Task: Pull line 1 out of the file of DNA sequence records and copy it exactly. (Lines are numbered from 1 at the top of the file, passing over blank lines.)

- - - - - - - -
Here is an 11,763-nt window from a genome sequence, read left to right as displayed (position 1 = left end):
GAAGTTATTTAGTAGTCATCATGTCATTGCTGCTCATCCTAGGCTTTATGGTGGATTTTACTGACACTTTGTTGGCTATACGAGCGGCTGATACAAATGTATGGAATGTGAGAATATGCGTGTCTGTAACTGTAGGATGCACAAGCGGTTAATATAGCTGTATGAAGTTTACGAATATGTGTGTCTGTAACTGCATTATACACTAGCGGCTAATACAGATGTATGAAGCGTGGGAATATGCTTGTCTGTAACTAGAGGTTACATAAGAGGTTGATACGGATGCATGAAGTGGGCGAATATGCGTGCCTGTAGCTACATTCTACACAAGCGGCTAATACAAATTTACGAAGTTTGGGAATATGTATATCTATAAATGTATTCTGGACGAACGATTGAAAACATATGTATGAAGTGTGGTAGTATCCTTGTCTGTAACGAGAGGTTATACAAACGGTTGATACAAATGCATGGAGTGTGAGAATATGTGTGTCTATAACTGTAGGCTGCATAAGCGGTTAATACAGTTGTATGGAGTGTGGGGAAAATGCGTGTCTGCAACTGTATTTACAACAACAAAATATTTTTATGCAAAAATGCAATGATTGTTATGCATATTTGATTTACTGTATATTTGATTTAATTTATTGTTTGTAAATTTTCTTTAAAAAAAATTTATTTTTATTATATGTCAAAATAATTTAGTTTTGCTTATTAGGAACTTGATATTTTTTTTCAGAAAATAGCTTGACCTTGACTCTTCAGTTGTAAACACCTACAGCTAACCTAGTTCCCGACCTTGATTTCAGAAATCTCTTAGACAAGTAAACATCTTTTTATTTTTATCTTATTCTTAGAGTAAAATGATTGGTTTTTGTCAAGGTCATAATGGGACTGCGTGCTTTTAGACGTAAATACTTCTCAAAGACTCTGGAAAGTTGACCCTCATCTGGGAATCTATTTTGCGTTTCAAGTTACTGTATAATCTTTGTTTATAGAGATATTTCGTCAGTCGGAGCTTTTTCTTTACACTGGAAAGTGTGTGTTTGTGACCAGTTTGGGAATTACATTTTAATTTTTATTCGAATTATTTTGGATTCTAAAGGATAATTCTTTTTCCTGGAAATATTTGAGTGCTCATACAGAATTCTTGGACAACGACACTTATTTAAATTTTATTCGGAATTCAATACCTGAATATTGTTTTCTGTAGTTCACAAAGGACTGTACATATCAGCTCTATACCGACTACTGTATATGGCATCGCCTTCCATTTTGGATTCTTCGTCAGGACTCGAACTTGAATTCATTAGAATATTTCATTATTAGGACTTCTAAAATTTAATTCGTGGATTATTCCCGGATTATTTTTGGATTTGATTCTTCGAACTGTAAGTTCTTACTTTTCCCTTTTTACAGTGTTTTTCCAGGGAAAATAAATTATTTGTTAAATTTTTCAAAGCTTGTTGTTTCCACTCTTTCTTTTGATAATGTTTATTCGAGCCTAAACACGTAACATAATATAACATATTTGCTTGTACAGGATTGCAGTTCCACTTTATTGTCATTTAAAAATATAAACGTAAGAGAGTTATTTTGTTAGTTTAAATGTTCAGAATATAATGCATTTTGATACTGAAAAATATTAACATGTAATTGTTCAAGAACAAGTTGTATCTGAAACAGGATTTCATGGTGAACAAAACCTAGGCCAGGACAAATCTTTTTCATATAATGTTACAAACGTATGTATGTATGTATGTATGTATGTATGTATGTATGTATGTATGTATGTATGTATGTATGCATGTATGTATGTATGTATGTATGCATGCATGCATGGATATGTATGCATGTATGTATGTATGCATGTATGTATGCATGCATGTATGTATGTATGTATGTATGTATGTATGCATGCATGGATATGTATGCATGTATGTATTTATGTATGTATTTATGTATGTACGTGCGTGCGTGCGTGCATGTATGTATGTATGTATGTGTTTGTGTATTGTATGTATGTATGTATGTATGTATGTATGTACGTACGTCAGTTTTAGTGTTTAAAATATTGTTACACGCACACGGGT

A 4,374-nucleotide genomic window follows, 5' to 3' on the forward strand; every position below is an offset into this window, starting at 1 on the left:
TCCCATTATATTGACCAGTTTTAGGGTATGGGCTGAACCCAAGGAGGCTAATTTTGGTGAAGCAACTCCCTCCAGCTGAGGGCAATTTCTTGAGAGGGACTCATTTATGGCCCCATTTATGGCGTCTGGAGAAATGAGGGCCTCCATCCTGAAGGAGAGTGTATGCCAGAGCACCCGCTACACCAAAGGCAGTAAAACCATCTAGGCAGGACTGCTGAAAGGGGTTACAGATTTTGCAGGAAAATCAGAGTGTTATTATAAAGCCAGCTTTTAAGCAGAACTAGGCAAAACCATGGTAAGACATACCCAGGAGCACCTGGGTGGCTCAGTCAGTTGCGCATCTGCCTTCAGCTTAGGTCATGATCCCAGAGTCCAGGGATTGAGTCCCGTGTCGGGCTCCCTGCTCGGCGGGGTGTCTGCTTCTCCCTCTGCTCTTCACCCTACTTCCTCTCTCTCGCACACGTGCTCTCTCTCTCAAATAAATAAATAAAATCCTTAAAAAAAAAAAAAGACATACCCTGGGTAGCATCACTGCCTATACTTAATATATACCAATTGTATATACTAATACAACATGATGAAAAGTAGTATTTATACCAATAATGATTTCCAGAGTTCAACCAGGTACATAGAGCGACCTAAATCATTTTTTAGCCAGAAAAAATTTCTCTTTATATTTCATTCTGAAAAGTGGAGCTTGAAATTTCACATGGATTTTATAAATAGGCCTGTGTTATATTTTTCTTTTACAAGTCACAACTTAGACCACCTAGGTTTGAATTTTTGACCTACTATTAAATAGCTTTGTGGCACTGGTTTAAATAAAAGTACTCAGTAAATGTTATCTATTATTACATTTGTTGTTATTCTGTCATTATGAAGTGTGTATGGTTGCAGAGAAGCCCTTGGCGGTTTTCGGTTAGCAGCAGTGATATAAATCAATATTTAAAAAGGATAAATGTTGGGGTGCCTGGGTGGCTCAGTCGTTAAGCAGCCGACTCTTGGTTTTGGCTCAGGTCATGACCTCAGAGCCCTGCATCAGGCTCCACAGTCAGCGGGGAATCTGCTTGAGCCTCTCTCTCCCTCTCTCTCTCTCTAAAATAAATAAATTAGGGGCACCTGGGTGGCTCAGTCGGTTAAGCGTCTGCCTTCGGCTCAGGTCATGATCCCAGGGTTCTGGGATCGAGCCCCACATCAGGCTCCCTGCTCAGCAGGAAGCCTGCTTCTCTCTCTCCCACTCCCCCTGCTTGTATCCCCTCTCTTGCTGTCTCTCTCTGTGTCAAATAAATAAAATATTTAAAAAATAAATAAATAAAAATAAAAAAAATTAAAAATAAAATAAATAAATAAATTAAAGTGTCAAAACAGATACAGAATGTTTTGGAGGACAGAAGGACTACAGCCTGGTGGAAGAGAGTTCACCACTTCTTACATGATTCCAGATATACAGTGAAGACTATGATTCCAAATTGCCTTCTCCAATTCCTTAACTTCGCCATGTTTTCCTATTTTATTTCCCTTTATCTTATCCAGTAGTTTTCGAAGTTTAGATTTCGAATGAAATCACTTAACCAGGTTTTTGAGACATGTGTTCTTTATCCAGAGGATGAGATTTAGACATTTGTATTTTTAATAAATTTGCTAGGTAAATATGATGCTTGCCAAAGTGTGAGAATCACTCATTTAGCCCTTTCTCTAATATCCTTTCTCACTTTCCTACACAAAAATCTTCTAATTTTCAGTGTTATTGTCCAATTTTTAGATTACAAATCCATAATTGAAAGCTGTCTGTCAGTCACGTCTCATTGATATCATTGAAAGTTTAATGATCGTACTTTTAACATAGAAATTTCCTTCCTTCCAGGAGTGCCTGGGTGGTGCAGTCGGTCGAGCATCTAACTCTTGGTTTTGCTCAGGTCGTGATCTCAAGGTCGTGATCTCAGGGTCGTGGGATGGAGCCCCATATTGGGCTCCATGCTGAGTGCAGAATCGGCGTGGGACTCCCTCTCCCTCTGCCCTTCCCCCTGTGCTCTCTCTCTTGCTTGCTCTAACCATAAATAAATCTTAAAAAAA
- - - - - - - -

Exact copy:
Here is an 11,763-nt window from a genome sequence, read left to right as displayed (position 1 = left end):